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June 27, 2011

Weather problematic for Tuesday launch at Wallops

Preparations continue for Tuesday night's planned launch of a four-stage Minotaur 1 rocket from the Mid-Atlantic Regional Spaceport. But the forecast carries a 60 percent risk of showers and MARS spaceportthunderstorms during the evening launch window.

If weather or some other issues scrub the launch attempt Tuesday evening, they'll try again nightly through July 10, except for a three-day window around the planned launch of the shuttle Atlantis from Cape Canaveral, in Florida. That's still scheduled for July 8. NASA's Wallops tracking systems are needed for shuttle launches, which fly up the East Coast.

Forecasters say the storms are due ahead of a cold front that's expected to cross the region Tuesday. That will bring us cooler (low 80s) and drier weather for the balance of the workweek. If so, a delayed launch would have a better shot at liftoff starting Wednesday night.  The weekend looks headed for the 90s, with a return of showers and storms, as high pressure moves off the coast. 

Once skies are clear and the Minotaur launch goes ahead, the rocket's climb toward orbit with an Air Force ORS-1 battlefield imaging satellite aboard could be visible from North Carolina to Massachusetts, and as far west as West Virginia. Here's our weekend story on the project, in case you missed it.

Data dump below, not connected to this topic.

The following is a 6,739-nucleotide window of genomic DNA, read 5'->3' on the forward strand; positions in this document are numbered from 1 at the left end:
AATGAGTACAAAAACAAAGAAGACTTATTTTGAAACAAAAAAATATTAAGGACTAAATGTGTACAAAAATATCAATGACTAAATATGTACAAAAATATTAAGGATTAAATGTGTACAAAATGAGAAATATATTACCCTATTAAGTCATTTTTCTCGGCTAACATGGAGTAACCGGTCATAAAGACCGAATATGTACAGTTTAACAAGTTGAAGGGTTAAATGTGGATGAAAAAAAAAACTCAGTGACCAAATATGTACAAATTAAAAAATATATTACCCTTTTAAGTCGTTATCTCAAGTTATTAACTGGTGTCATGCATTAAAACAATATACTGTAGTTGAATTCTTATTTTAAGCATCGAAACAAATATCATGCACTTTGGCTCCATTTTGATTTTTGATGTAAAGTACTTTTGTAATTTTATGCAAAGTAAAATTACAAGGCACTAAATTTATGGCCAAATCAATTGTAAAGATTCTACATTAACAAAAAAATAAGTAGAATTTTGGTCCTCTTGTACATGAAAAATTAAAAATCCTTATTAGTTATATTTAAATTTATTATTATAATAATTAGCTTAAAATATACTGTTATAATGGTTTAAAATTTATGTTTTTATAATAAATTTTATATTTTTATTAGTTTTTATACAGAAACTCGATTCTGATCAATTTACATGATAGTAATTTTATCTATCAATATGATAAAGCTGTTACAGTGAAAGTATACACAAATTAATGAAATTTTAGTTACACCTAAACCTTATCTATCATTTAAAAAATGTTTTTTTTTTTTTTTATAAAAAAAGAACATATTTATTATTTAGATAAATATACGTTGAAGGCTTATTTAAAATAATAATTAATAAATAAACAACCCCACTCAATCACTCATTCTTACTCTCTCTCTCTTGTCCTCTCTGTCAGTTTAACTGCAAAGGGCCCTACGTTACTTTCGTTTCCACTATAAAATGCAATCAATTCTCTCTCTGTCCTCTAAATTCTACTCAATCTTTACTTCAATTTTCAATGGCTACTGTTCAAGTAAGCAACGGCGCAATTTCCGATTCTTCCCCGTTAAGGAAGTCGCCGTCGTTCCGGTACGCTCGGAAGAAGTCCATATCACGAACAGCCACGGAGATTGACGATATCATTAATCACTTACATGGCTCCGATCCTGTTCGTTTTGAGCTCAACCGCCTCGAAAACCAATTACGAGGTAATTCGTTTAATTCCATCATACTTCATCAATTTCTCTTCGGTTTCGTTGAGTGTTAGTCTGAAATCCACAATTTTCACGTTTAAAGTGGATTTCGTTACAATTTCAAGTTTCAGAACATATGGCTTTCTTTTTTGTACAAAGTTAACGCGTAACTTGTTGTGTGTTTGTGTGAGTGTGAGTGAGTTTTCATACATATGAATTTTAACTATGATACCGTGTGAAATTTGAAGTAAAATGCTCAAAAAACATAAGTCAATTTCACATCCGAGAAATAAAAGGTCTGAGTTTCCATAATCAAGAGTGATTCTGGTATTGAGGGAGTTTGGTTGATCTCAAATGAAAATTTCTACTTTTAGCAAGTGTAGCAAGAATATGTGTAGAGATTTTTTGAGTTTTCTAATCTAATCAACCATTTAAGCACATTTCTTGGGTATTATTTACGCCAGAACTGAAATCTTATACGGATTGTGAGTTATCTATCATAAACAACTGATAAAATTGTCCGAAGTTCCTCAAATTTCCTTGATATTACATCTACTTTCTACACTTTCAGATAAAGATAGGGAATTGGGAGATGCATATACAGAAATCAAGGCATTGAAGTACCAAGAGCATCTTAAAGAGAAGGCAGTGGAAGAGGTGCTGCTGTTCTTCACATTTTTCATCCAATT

If you're not at the beach this week, and you can't make the drive down to Wallops Island on Virginia's Eastern Shore (or even if you can), you can follow the launch preparations via Webcast, Twitter and various other media. Here, on the jump, are the specifics, which didn't make it into Saturday's print story. 

(PHOTO: Mid-Atlantic Regional Spaceport - MARS)

Launch status information

NASA Wallops: 757 824-2050

NASA Wallops Radio: 760 AM

Twitter: @NASA_wallops

Launch webcast (1:30 p.m.):

Posted by Frank Roylance at 11:47 AM | | Comments (1)
Categories: Sky Watching


After about a 1 hr hold at T minus 7 minutes, the Minotaur lifted off about 11:15 Wed. night, webcast live on NASA-TV. It was visible from my home near Towson, as a bright reddish light rising from the SE horizon. At about 10 degrees above horizon the light split in 2, presumably a first stage separation. The light continued to rise, then dimmed after 1 or 2 minutes.

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About Frank Roylance
This site is the Maryland Weather archive. The current Maryland Weather blog can be found here.
Frank Roylance is a reporter for The Baltimore Sun. He came to Baltimore from New Bedford, Mass. in 1980 to join the old Evening Sun. He moved to the morning Sun when the papers merged in 1992, and has spent most of his time since covering science, including astronomy and the weather. One of The Baltimore Sun's first online Web logs, the Weather Blog debuted in October 2004. In June 2006 Frank also began writing comments on local weather and stargazing for The Baltimore Sun's print Weather Page. Frank also answers readers’ weather queries for the newspaper and the blog. Frank Roylance retired in October 2011. Maryland Weather is now being updated by members of The Baltimore Sun staff

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